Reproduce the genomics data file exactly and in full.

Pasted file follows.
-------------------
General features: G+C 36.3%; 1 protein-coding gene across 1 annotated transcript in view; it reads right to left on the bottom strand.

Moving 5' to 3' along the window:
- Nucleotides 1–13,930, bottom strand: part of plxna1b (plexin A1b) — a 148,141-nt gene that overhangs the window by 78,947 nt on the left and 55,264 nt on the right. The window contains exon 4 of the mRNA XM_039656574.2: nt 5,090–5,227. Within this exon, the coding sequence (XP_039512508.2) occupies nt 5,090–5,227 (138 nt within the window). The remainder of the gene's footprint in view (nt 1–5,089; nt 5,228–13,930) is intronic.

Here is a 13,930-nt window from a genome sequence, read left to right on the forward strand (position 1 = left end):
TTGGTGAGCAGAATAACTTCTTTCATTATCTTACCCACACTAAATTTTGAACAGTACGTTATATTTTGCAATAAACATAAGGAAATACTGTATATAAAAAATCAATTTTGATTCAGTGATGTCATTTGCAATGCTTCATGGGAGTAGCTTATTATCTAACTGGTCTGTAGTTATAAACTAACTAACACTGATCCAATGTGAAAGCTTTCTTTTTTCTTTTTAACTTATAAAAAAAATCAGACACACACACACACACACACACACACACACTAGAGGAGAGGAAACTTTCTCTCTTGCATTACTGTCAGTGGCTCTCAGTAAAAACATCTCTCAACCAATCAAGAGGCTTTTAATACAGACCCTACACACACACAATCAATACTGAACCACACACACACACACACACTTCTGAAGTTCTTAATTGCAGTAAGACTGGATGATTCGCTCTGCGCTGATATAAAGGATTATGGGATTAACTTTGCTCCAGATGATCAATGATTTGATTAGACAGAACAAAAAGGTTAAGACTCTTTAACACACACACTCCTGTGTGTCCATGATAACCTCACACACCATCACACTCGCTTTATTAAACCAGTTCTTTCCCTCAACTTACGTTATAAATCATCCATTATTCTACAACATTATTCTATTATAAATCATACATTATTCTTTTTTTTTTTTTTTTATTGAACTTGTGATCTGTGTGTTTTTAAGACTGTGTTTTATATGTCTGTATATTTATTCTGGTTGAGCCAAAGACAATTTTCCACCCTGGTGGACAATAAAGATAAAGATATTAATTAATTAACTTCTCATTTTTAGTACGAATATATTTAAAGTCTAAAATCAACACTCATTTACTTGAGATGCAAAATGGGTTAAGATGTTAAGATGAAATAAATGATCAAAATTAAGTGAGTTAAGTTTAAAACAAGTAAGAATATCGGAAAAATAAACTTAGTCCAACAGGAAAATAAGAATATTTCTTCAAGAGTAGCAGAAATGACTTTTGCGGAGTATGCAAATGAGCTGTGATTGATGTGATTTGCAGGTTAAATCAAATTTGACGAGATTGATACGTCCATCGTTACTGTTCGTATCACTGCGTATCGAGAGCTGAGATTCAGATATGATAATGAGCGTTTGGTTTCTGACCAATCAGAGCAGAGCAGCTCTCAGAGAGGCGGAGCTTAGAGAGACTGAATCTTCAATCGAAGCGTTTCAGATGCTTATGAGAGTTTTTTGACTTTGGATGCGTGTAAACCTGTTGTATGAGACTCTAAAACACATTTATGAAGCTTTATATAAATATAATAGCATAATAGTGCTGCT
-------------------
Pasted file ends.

General features: G+C 36.3%; 1 protein-coding gene across 1 annotated transcript in view; it reads right to left on the bottom strand.

Moving 5' to 3' along the window:
- Nucleotides 1–13,930, bottom strand: part of plxna1b (plexin A1b) — a 148,141-nt gene that overhangs the window by 78,947 nt on the left and 55,264 nt on the right. The window contains exon 4 of the mRNA XM_039656574.2: nt 5,090–5,227. Within this exon, the coding sequence (XP_039512508.2) occupies nt 5,090–5,227 (138 nt within the window). The remainder of the gene's footprint in view (nt 1–5,089; nt 5,228–13,930) is intronic.

Here is a 13,930-nt window from a genome sequence, read left to right on the forward strand (position 1 = left end):
TTGGTGAGCAGAATAACTTCTTTCATTATCTTACCCACACTAAATTTTGAACAGTACGTTATATTTTGCAATAAACATAAGGAAATACTGTATATAAAAAATCAATTTTGATTCAGTGATGTCATTTGCAATGCTTCATGGGAGTAGCTTATTATCTAACTGGTCTGTAGTTATAAACTAACTAACACTGATCCAATGTGAAAGCTTTCTTTTTTCTTTTTAACTTATAAAAAAAATCAGACACACACACACACACACACACACACACACTAGAGGAGAGGAAACTTTCTCTCTTGCATTACTGTCAGTGGCTCTCAGTAAAAACATCTCTCAACCAATCAAGAGGCTTTTAATACAGACCCTACACACACACAATCAATACTGAACCACACACACACACACACACTTCTGAAGTTCTTAATTGCAGTAAGACTGGATGATTCGCTCTGCGCTGATATAAAGGATTATGGGATTAACTTTGCTCCAGATGATCAATGATTTGATTAGACAGAACAAAAAGGTTAAGACTCTTTAACACACACACTCCTGTGTGTCCATGATAACCTCACACACCATCACACTCGCTTTATTAAACCAGTTCTTTCCCTCAACTTACGTTATAAATCATCCATTATTCTACAACATTATTCTATTATAAATCATACATTATTCTTTTTTTTTTTTTTTTATTGAACTTGTGATCTGTGTGTTTTTAAGACTGTGTTTTATATGTCTGTATATTTATTCTGGTTGAGCCAAAGACAATTTTCCACCCTGGTGGACAATAAAGATAAAGATATTAATTAATTAACTTCTCATTTTTAGTACGAATATATTTAAAGTCTAAAATCAACACTCATTTACTTGAGATGCAAAATGGGTTAAGATGTTAAGATGAAATAAATGATCAAAATTAAGTGAGTTAAGTTTAAAACAAGTAAGAATATCGGAAAAATAAACTTAGTCCAACAGGAAAATAAGAATATTTCTTCAAGAGTAGCAGAAATGACTTTTGCGGAGTATGCAAATGAGCTGTGATTGATGTGATTTGCAGGTTAAATCAAATTTGACGAGATTGATACGTCCATCGTTACTGTTCGTATCACTGCGTATCGAGAGCTGAGATTCAGATATGATAATGAGCGTTTGGTTTCTGACCAATCAGAGCAGAGCAGCTCTCAGAGAGGCGGAGCTTAGAGAGACTGAATCTTCAATCGAAGCGTTTCAGATGCTTATGAGAGTTTTTTGACTTTGGATGCGTGTAAACCTGTTGTATGAGACTCTAAAACACATTTATGAAGCTTTATATAAATATAATAGCATAATAGTGCTGCT